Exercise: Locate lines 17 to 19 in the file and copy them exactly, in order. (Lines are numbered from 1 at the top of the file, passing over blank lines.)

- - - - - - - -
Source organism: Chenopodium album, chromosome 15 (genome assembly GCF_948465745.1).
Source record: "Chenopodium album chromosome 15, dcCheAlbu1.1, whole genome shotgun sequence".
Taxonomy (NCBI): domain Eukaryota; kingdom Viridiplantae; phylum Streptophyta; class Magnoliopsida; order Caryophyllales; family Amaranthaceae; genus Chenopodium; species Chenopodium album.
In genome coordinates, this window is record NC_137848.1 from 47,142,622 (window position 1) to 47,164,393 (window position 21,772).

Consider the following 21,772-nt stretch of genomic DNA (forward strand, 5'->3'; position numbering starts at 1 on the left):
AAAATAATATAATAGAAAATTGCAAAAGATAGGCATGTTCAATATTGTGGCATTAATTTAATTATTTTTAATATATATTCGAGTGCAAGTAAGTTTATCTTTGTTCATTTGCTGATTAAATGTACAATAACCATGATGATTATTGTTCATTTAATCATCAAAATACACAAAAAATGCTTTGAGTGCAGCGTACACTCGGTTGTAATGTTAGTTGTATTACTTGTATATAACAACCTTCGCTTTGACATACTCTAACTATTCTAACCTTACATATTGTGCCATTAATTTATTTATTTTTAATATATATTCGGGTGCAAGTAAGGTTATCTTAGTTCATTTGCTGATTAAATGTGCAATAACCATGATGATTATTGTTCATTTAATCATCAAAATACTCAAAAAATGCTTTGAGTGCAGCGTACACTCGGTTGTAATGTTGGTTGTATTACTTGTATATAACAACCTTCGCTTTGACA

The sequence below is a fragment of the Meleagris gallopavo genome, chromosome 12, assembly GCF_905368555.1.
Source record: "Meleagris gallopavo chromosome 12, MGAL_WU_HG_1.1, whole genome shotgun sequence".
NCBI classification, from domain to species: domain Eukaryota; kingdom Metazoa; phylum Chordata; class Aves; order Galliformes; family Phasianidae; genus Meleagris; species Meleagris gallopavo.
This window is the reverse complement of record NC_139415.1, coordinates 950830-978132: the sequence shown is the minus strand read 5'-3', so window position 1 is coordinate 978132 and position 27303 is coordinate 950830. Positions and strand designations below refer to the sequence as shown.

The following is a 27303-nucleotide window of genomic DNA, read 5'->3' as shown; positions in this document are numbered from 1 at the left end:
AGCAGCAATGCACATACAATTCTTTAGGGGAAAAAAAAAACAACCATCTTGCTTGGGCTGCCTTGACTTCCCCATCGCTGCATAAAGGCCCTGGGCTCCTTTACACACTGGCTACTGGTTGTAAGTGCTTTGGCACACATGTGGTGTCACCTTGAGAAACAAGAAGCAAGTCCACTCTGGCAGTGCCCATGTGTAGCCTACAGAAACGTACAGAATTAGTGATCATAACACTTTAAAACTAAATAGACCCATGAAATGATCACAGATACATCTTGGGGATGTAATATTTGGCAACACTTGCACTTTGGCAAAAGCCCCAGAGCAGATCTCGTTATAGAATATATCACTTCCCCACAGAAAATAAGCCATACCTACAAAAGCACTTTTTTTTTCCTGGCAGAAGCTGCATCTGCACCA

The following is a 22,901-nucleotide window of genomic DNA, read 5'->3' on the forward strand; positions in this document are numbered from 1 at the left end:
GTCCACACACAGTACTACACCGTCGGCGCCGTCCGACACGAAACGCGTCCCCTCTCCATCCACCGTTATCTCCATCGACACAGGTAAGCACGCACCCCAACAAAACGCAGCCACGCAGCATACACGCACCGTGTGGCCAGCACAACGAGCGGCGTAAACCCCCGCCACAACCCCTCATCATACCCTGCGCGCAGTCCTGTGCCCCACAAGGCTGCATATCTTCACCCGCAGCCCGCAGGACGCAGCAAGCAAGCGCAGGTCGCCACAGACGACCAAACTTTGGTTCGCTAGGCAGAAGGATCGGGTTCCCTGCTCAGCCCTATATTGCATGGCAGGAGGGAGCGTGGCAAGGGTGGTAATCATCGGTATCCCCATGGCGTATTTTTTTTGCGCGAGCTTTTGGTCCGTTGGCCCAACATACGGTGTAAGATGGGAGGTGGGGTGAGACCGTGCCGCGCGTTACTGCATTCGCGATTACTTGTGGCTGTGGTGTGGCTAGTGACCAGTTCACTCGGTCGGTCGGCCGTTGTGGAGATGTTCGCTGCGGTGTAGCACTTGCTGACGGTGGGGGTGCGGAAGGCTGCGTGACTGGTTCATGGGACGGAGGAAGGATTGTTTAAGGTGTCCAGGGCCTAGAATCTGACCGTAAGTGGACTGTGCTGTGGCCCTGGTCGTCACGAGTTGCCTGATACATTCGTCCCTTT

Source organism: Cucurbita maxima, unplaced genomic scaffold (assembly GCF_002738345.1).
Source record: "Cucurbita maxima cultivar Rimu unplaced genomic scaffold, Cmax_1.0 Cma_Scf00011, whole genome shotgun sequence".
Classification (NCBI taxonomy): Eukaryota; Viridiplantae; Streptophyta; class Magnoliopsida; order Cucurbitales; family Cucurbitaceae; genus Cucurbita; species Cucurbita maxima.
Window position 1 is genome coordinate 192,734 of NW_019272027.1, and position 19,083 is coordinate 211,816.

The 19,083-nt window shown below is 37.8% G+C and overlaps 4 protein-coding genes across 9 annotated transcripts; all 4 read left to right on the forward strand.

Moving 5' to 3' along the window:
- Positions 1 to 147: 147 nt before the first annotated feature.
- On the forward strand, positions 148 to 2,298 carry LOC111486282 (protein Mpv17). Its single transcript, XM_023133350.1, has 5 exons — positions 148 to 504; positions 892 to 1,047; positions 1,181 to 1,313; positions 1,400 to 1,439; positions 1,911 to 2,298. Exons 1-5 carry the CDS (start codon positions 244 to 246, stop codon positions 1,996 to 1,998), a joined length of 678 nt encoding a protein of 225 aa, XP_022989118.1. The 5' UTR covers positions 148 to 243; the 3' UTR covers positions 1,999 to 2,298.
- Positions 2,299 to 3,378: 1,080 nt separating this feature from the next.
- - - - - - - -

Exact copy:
Classification (NCBI taxonomy): Eukaryota; Viridiplantae; Streptophyta; class Magnoliopsida; order Cucurbitales; family Cucurbitaceae; genus Cucurbita; species Cucurbita maxima.
Window position 1 is genome coordinate 192,734 of NW_019272027.1, and position 19,083 is coordinate 211,816.

The 19,083-nt window shown below is 37.8% G+C and overlaps 4 protein-coding genes across 9 annotated transcripts; all 4 read left to right on the forward strand.